"Filling out your resume with some of these jobs will help you position yourself for a more significant role in government and policy later in your career."
Public relations coordinator
Public relations coordinators address the public image of their individual clients or organizations. In political science, a public relations coordinator may focus on managing the public opinion of a particular policymaker or government group. The coordinator will develop PR campaigns designed to influence public opinion and generate favorable results, such as a successful election.
The job duties of a PR coordinator include drafting press releases, creating social media posts, scheduling press conferences and interviews, coordinating public events, and managing relationships with major media outlets. The coordinator must continually assess the outcome of their PR campaigns and adjust as needed to produce the desired public image.
A press assistant provides support to the communications department. This is a great entry-level political science job if you want to eventually work as a social media manager, public relations manager, or communications executive. Press assistants handle a variety of administrative duties, such as maintaining a media contact list, confirming media participation in special events, putting together media kits, and drafting press releases.
Press assistants may also support the creation and dissemination of media. This might include editing podcast clips, crafting social media posts, drafting newsletters, or photographing events.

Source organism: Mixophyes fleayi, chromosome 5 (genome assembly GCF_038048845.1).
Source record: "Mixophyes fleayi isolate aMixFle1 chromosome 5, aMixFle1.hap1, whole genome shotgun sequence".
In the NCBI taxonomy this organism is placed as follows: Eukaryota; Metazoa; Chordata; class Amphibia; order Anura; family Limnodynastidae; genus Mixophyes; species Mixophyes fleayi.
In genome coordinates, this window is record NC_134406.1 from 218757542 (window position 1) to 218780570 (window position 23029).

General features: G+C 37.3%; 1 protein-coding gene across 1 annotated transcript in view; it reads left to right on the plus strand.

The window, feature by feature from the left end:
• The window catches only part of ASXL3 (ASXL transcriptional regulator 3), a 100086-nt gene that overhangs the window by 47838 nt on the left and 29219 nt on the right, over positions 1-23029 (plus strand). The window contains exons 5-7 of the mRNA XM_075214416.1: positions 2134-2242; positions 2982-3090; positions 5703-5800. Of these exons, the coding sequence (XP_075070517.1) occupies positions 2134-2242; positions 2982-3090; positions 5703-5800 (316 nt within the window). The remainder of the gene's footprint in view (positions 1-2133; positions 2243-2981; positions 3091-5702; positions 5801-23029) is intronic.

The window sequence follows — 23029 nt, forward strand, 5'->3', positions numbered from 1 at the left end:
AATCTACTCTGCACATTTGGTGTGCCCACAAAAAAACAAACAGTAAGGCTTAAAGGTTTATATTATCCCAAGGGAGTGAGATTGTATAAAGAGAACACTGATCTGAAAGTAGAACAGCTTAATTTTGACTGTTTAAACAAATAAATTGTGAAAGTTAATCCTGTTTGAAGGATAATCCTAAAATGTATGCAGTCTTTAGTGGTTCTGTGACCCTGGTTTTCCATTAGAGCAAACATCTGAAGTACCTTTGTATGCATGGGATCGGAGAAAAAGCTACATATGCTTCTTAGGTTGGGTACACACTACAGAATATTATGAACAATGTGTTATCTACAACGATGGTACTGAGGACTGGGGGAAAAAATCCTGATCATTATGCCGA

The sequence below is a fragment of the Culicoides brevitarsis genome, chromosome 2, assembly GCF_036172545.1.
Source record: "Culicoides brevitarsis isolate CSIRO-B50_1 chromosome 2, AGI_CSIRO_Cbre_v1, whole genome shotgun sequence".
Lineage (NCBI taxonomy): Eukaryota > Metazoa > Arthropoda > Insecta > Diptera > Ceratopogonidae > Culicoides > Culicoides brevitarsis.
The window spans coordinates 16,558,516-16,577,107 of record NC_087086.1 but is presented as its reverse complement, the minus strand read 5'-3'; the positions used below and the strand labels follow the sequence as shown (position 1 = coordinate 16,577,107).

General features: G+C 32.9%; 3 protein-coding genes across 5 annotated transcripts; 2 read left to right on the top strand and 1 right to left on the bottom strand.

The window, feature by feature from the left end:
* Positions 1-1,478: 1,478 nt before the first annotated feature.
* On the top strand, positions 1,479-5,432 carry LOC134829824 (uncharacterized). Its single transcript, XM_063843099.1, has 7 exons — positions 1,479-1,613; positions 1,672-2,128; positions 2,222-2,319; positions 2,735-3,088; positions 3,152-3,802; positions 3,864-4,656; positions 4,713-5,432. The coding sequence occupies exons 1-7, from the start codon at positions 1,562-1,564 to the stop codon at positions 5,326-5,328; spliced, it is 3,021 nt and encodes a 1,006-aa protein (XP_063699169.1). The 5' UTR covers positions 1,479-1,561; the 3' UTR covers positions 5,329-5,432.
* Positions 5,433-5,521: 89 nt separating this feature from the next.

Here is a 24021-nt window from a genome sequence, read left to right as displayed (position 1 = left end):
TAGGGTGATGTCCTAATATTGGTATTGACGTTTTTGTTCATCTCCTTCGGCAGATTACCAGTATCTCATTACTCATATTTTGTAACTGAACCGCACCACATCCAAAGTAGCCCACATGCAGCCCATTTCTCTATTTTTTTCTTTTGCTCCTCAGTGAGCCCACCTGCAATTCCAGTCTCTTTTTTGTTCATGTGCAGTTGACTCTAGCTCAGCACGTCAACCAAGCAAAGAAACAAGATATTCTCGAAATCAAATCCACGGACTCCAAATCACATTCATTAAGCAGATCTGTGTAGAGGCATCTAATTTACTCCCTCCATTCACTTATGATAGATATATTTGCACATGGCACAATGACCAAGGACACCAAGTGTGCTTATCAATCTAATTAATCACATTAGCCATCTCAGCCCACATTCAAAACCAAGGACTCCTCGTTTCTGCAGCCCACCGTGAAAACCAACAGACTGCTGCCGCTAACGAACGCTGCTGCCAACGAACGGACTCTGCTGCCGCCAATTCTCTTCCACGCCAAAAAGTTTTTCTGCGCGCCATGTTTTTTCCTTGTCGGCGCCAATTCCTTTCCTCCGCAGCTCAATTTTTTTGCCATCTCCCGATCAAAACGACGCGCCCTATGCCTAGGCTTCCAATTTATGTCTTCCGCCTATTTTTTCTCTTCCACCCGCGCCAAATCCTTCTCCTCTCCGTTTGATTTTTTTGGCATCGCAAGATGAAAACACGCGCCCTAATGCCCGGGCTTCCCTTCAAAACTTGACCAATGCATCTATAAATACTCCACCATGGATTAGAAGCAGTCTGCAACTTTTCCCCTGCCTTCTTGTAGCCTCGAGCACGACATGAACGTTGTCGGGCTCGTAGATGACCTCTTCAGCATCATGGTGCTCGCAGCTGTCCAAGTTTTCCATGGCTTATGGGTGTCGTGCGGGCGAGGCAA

Political consultants manage election campaigns for politicians. These professionals help politicians hone their message and craft a strong and effective platform. They then organize press conferences, plan fundraisers, prepare press releases, and otherwise help to publicize their candidate.
Political consultants are essentially responsible for "selling" their candidate, which combines marketing and politics. This is a great job for individuals with a strong background volunteering to help with political campaigns. This experience and knowledge may help you land an entry-level job as a political consultant for a local politician.
If you're looking for an entry-level political science job that you can get with minimal workplace or volunteer experience, a staff assistant is a good place to start. Look for a job in a government agency or with an electoral campaign to gain essential experience in the field of political science.
Staff assistants handle the general clerical and organizational tasks that are necessary in an office environment. They may help manage schedules, organize data, and act as liaisons between the public and those in the office.
Political campaigns and nonprofit agencies are typically funded by donors. Professional fundraisers are necessary for these organizations to continually maintain the required income for their activities. Fundraisers identify potential donors and find creative ways to communicate with them. This may include planning events, developing mail or email campaigns, creating online marketing campaigns, and managing social media accounts.
Fundraisers continually monitor and evaluate the success of their campaigns so they can adjust their approach as needed. They keep meticulous records of donors and donations and manage the legal reporting that's required for these funds.
Polish up your resume and get set to receive relevant email alerts from CareerBuilder to help you during your job hunt. This way, you'll never miss a great opportunity in the field of political science, and you can start working as soon as possible.
More tips for finding and succeeding in a political science job:
Make your job search more efficient so you can land a great job in no time.
Consider working for a judge to kick off your political science career.
Learn how to benefit from your coworker relationships on the job.
Harness learning opportunities at work that will position you for future success.